Plans for a Bjarke Ingels-designed high-rise development near the L.A. River remain years away from fruition, the the starchitect will soon make his mark in another part of Southern California.
In a ceremony last weekend, Claremont McKenna College broke ground on its Robert Day Sciences Center, a 135,000-square-foot complex that will serve as the new home of its Kravis Department of Integrated Sciences, which works toward advances in gene, brain, and climate knowledge.
The project, funded in part through a $40-million gift from the W.M. Keck Foundation, is named in honor of Claremont alumni (and Keck Foundation chairman) Robert Day.
Construction is on track for completion in 2024, at which point the Robert Day Center will serve a campus of 1,400 students.
“More than ever, we are seeing the confluence of previously distinct disciplines: breakthroughs in computer and data science lead to breakthroughs in the natural and life sciences," said Bjarke Ingels in a news release. "As a consequence, we need to provide spaces for the integration of these previously siloed sciences. The architecture for the new Robert Day Sciences Center’s seeks to maximize this integration and interaction. The labs and classrooms are stacked in a Jenga-like composition framing a column-free, open internal space with the freedom and flexibility to adapt the ever-evolving demands of technology and science. Each level of the building is oriented towards a different direction of the campus, channeling the flow of people and ideas internally between the labs and the classrooms as well as externally between the integrated sciences and the rest of the campus. It is our hope that the building will not only provoke new conversations between scientists but that it may also stimulate the rest of the liberal arts students to take a deeper interest in the sciences and vice versa. The analytical embracing the experimental – rationality intersecting with creativity."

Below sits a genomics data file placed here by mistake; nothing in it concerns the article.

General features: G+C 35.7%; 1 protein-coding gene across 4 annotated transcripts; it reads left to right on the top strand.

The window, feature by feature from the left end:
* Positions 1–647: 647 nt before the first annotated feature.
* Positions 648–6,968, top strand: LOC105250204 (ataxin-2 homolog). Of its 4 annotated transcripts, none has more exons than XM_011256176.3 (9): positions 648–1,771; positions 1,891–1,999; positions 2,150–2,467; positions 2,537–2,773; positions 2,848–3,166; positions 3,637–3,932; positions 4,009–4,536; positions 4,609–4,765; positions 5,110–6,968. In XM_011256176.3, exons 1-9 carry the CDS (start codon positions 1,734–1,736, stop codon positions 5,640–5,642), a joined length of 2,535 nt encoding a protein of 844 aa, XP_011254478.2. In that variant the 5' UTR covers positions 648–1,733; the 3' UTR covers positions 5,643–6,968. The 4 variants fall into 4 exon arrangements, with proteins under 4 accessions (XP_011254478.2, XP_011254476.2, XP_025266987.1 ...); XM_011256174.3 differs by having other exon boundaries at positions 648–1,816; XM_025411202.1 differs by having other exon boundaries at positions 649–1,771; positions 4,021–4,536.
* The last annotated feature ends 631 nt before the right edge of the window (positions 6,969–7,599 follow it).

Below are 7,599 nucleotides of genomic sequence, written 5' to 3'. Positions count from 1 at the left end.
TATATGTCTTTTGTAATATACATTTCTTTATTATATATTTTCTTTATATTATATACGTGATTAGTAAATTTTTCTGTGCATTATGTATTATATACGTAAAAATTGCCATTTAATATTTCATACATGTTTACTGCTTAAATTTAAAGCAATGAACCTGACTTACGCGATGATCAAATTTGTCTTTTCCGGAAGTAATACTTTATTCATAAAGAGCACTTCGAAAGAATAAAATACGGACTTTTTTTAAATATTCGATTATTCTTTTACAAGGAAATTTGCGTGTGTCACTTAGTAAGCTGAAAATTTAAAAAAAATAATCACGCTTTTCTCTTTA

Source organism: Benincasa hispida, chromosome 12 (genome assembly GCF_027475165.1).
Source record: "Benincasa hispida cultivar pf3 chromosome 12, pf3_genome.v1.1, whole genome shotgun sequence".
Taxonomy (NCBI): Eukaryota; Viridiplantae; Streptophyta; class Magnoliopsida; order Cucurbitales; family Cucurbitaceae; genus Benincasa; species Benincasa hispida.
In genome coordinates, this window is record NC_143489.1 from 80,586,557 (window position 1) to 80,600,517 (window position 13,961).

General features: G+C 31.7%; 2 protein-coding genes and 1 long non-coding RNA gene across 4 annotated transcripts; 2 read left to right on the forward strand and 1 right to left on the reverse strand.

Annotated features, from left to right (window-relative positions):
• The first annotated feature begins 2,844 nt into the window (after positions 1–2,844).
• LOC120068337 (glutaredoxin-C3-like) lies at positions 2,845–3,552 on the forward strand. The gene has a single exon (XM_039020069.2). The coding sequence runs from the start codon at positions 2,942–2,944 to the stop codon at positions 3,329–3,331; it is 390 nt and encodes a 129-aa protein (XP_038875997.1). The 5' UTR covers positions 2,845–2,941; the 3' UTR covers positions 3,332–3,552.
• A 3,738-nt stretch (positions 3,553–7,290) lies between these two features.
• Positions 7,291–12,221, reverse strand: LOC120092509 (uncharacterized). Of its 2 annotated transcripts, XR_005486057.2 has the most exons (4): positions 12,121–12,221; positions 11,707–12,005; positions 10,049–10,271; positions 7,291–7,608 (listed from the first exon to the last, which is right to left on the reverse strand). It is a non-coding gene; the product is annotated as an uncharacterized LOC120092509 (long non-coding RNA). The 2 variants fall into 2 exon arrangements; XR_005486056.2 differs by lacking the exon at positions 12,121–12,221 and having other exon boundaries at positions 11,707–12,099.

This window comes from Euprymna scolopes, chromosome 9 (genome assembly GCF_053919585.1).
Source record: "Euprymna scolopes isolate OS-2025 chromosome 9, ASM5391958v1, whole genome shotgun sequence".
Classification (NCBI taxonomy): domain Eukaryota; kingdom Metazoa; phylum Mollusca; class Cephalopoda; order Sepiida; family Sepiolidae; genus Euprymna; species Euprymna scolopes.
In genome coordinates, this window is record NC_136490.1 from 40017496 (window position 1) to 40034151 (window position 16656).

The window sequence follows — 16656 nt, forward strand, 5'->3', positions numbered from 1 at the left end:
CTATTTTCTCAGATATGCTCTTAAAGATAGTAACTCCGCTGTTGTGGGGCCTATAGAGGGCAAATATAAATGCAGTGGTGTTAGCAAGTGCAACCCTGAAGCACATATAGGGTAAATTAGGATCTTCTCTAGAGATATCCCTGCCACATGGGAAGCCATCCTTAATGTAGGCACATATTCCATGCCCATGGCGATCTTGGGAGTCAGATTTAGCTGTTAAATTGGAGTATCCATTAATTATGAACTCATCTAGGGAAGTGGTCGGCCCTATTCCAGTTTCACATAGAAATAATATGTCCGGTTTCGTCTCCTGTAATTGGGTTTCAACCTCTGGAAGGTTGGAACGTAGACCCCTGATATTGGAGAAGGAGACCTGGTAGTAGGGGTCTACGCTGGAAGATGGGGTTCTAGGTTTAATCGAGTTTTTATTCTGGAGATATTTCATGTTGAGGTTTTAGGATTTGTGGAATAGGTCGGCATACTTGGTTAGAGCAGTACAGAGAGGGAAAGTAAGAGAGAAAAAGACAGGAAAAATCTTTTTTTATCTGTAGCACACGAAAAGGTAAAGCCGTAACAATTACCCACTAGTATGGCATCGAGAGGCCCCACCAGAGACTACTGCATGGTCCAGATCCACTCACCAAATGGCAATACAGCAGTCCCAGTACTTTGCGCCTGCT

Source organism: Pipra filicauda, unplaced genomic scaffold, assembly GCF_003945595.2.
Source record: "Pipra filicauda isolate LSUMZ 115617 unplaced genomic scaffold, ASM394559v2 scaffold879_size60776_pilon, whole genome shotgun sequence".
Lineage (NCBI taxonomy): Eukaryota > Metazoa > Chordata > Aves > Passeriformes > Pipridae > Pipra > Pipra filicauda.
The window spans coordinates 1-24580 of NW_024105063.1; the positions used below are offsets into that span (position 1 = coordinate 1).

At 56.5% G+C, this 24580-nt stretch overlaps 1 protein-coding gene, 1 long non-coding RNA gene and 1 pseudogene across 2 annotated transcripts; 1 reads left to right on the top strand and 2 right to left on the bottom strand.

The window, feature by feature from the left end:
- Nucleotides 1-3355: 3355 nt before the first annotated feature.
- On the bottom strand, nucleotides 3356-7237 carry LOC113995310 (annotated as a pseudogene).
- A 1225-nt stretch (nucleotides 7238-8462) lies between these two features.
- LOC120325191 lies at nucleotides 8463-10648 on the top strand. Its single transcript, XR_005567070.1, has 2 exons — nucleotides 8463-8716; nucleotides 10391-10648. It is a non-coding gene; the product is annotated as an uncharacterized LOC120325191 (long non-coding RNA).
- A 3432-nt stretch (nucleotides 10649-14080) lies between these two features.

Located at the corner of 9th Street and Claremont Boulevard, the Robert Day Center is intended as a gateway to the campus, and is imagined as stack of volumes which rotate 45 degrees from each floor below. Its interior will include a rectangular wood-clad truss on its longer sides, and floor-to-ceiling glasses on its shorter sides. The center of the structure is a large atrium with natural light and views into classrooms and research spaces along the perimeter of the building.
Entrances to the building are planned at the ground and second floors, accounting for a change in elevation across the project site. On the exterior, plans call for eight outdoor roof terraces with a mix of hardscape and landscaped spaces, as well as connections to existing open spaces within the Claremont Mckenna campus.
The project team, in addition to Bjarke Ingels Group, includes: Saiful Bouquet (Structural Engineer), Acco Engineered Systems (MEP), Atlas Civil Design (Civil Engineer), LRM Landscape Architecture (Landscape Architect), Rosendin Electric (Electrical and fire alarm Engineer), WSP USA (MEP and LEED Consultant), Jacobs (Lab Planning Consultant), ARUP (Acoustics & IT Consultant), KGM Architectural Lighting (Lighting Consultant), Heintges (Building Envelope Consultant), KOA (Roadway & Traffic design), EWCG (Vertical Transportation Consultant).